Friday, December 16, 2016

2016 a dystopian year

Slate magazine asked back in July whether 2016 was "the worst year in history". Given the events of history, this was rather an exaggeration. But while 2016 has not been exactly one of the best years on records, it it certainly isn't the worst either.

However, 2016 has been a year that may prove pivotal in the course of history. The UK voted to leave the EU, a complex divorce that may take years to negotiate. Donald Trump was elected president of the United States in an unexpected victory. Europe's migrant crisis grew, Pokemon Go became a sensation and Deutsche Bank faced a fine of up to $14bn. All the while, oil prices plunged and surged while the British pound tanked.

Bad years on record

For the inhabitants of London 1665 and 1666 would probably top the list of particularly bad years, what with the Black Death and the Great Fire of London. For New Yorkers, 2001 is marked as probably one of their worst days in living memory, and 2015 is probably considered to be rather dire as far as Parisians are concerned after the dreadful terror attacks that brought carnage to the streets of the French capital. The Nice terror attack in 2016 however topped that.

It is all a matter of perspective, and where you are sitting at any particular moment. Sitting thousands of kilometres away from a marked event in history might make one feel somewhat insulated. But events halfway round the world can influence and change so many things.

The Great Fire of London changed the face of Britain's capital. Residential housing reduced significantly with the rebuilding of the city. But construction techniques improved and most buildings were brick built.

While calamitous, the Great Fire of London also helped to kill off some of the black rats and fleas that carried the plague bacillus, the Bubonic Plague, also known as the Black Death, and which had been known in England for centuries.

Plague had been around in England for centuries but in 1665 the so-called Great Plague hit the country – though it was Stuart London that took the worst of the plague. The plague was only finally brought under control in 1666 when the Great Fire of London burned down the areas most affected by plague – the city slums inhabited by the poor.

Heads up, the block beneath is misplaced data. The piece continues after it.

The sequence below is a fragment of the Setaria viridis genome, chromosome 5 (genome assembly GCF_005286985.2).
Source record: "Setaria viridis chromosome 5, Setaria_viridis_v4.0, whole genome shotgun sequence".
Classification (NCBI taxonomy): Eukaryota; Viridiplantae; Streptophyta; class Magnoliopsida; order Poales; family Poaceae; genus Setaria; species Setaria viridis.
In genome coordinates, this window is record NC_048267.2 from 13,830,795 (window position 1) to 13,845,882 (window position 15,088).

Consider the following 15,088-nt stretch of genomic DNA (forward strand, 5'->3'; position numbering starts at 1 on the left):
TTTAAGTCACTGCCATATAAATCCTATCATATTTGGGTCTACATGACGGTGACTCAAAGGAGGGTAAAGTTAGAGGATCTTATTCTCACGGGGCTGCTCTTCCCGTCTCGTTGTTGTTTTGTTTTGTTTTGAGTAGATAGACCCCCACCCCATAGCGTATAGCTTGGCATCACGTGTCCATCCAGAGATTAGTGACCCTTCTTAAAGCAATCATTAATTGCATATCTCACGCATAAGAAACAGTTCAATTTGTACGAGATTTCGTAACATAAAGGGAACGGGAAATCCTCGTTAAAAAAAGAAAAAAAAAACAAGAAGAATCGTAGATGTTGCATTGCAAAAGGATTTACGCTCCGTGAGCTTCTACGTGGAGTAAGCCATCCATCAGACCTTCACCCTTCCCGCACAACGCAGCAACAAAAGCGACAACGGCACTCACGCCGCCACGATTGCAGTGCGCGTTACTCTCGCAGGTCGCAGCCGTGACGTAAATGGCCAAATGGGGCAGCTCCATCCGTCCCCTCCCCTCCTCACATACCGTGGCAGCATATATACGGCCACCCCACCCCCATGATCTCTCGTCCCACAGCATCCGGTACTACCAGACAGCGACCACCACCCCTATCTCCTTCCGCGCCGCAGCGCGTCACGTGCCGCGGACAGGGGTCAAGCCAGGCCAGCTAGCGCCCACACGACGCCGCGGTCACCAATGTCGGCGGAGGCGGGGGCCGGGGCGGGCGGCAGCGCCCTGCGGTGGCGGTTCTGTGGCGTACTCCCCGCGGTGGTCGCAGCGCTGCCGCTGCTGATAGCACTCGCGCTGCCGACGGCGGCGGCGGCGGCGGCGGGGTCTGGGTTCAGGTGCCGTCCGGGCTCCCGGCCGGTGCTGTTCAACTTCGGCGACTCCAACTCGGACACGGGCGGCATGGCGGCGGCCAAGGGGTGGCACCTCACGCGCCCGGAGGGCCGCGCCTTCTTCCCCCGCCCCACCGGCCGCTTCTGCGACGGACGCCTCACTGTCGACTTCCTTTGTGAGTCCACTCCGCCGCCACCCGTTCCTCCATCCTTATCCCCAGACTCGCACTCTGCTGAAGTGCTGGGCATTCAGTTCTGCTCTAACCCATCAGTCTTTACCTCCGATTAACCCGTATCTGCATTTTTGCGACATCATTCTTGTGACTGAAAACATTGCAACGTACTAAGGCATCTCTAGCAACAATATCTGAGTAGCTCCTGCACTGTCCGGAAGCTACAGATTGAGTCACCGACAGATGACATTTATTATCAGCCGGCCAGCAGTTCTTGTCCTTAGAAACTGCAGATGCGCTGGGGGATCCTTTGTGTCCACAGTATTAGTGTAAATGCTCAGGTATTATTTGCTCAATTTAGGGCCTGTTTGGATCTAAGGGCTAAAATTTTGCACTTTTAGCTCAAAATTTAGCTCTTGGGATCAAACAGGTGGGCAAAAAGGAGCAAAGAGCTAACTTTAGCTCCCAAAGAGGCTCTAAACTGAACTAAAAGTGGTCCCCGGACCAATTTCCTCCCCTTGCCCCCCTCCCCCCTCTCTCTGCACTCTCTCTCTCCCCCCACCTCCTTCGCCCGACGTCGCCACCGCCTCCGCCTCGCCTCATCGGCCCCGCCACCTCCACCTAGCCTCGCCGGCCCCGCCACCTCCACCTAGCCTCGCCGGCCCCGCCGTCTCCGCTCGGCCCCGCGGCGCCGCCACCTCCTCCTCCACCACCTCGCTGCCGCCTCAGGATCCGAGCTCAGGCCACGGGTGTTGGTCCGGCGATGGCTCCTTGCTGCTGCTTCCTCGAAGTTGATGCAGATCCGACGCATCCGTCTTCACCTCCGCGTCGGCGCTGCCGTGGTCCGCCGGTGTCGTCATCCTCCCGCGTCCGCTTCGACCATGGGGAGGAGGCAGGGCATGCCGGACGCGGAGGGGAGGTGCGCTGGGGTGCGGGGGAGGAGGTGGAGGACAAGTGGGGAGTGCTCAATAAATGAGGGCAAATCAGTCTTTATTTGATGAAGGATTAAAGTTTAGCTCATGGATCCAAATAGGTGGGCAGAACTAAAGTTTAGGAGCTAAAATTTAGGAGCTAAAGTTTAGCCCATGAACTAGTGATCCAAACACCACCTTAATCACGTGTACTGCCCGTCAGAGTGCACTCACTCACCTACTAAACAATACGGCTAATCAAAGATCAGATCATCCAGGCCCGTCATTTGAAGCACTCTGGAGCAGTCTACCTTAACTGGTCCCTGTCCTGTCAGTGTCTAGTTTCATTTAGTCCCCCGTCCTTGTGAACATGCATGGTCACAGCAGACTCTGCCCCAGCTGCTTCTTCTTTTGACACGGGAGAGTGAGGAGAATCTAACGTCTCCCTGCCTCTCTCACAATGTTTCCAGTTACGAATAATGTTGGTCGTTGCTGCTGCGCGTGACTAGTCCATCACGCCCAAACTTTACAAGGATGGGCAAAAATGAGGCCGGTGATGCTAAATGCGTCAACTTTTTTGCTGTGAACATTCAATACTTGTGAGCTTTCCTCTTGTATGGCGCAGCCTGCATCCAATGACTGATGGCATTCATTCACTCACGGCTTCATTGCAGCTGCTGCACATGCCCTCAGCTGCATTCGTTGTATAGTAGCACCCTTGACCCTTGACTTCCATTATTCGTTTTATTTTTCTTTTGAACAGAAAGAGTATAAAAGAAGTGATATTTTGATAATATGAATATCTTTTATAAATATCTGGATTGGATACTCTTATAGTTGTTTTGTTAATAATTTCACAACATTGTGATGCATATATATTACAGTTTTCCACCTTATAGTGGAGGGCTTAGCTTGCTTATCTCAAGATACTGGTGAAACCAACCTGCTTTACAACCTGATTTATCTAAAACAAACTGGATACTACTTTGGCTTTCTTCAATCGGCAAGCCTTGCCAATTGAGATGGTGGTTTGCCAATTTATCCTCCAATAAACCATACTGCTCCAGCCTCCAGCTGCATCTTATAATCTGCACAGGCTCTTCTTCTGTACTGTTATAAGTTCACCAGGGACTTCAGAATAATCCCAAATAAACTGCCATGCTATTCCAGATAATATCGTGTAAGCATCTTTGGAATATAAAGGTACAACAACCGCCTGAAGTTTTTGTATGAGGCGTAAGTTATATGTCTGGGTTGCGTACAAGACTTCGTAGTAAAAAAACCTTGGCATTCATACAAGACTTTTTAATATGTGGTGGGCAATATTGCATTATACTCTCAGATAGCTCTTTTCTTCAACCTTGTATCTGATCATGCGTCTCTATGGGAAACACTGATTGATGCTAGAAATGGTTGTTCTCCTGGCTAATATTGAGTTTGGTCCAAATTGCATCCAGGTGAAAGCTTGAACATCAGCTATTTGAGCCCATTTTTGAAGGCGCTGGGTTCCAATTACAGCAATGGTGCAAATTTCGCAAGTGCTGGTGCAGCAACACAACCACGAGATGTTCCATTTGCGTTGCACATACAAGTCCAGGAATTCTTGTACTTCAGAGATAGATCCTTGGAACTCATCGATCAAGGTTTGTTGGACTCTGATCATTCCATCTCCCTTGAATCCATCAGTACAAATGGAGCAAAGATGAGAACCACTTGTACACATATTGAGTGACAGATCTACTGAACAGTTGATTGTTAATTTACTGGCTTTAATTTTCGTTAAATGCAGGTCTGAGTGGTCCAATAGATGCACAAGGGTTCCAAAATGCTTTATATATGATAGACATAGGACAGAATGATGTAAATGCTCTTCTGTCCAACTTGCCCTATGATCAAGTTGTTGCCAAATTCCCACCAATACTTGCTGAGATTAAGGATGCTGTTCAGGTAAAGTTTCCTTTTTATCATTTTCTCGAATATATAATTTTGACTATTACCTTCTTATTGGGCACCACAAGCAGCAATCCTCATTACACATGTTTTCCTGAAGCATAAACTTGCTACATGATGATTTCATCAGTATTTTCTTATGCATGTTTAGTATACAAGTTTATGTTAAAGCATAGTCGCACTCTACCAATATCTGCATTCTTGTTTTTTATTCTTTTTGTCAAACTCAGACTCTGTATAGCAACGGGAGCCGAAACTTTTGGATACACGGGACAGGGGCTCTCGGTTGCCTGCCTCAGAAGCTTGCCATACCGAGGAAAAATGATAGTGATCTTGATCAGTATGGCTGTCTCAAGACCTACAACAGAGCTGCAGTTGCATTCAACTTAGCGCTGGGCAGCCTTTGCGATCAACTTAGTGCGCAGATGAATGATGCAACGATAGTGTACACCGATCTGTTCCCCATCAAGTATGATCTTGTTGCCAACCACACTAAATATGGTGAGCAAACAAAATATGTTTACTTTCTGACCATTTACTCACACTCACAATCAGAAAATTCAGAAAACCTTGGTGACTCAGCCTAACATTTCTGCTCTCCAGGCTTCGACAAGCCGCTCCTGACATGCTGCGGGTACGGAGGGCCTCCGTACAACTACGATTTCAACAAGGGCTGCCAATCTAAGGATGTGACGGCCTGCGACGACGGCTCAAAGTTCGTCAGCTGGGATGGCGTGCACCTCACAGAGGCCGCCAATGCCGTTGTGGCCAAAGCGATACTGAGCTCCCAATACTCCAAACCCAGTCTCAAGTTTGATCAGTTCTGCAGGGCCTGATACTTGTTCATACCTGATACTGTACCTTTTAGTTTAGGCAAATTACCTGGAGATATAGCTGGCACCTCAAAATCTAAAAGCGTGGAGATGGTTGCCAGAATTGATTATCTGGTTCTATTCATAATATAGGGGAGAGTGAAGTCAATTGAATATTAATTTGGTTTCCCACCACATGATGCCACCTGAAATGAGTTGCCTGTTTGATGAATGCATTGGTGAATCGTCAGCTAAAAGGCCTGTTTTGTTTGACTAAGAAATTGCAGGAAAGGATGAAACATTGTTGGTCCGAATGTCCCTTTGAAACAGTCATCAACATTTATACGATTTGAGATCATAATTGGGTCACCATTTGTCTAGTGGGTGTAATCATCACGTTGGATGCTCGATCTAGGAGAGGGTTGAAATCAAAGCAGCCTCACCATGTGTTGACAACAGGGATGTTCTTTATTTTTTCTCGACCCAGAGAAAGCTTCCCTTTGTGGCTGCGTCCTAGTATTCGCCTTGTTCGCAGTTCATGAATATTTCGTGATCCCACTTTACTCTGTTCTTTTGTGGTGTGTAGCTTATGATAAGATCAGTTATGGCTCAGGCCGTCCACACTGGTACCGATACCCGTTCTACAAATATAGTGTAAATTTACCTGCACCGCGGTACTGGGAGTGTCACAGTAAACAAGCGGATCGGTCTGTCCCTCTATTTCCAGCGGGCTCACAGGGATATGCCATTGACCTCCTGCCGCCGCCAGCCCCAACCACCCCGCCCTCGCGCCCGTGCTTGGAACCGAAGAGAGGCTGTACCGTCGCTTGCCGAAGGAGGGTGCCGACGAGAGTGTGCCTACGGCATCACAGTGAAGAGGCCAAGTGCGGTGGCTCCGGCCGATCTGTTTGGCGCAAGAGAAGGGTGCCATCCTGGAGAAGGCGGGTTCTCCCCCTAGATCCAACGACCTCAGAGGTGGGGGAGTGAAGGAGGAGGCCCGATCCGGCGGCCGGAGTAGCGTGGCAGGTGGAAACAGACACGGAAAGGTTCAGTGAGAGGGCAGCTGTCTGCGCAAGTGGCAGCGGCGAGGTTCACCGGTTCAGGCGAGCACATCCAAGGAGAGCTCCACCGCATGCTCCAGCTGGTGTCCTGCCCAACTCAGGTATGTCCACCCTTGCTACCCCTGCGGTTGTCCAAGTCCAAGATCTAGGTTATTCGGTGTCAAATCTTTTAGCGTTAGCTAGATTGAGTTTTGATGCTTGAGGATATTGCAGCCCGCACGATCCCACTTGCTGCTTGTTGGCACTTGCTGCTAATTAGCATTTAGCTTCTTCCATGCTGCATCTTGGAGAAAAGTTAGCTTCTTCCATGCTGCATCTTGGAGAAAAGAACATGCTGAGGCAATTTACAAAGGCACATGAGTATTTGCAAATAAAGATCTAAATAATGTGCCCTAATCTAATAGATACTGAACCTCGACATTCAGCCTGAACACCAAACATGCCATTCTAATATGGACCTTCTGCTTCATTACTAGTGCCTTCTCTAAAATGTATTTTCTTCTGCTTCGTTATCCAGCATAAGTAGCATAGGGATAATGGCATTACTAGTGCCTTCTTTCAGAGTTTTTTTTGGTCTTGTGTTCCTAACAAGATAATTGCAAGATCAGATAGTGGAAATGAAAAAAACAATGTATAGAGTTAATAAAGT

The plague which had spread from central Asia had itself created a series of religious, social, and economic upheavals, which in turn had profound effects on the course of European history.

The 9/11 attacks while only affecting a few cities in the US changed world politics and the social order. It precipitated war in Afghanistan and Iraq, the consequences which continue until today.

And the terror attacks across Europe throughout the following years, and culminating in the attacks in Paris and Nice has resulted in a reevaluation of how Europe controls its borders and immigration.

Political turmoil of 2016

While 2016 might not seem, on the face of it, to be the worst year in history, politically it has arguably been a game changer.

Britain's EU referendum divided a country after a little over half the voting electorate expressed a desire to leave the European Union.

Meanwhile Donald Trump's victory in the United States has been seen as a backslide towards far right politics which has also divided the country.

Meanwhile there is a growing fear that the far right across Europe will capitalise upon these events. The French far right candidate, Marine Le Pen, has seen Brexit and the Trump win as "a sign of hope" for France [CNN].

One of the country's leading philosophers says France may follow America's lead by electing National Front leader Marine Le Pen as its next president because people have lost interest in whether politicians tell the truth.

"If Trump is possible, then everything is possible," Bernard-Henri Levy, who was once hailed in France as its greatest living public intellectual, told the Telegraph. "Nothing, from now on, is unimaginable."

While the Remain camp Britain's EU referendum campaign could be accused of exaggerating the risks of leaving the EU, the Leave campaign could be rightfully accused of outright lies from promises of an extra £350 million for the NHS to untruths concerning some EU rules [bendy or bunches of bananas for example - BBC] and questions over whether Britain could still remain a member of the Single Market [BBC].

Trump, too, put forward impossible promises. Much of Trump's campaign rhetoric  might have been what people wanted to hear but it was also undeliverable. The Mexicans could never be coerced to pay for the wall Donald Trump said he would build between the two countries. His plan to bar Muslims from the US "until we know who they are" was unworkable from the outset. And already his plan to jail Hillary Clinton for her 'crimes' appear to have been shelved despite the slogan being such a crowd pleaser.

"The people listen less and less to policy and they even seem less concerned about whether the candidates are telling the truth or not," Levy reiterates. "They are more interested in the performance, in the theatrical quality of what is said than whether it is true. And as we know, a fascist can put on a very successful performance."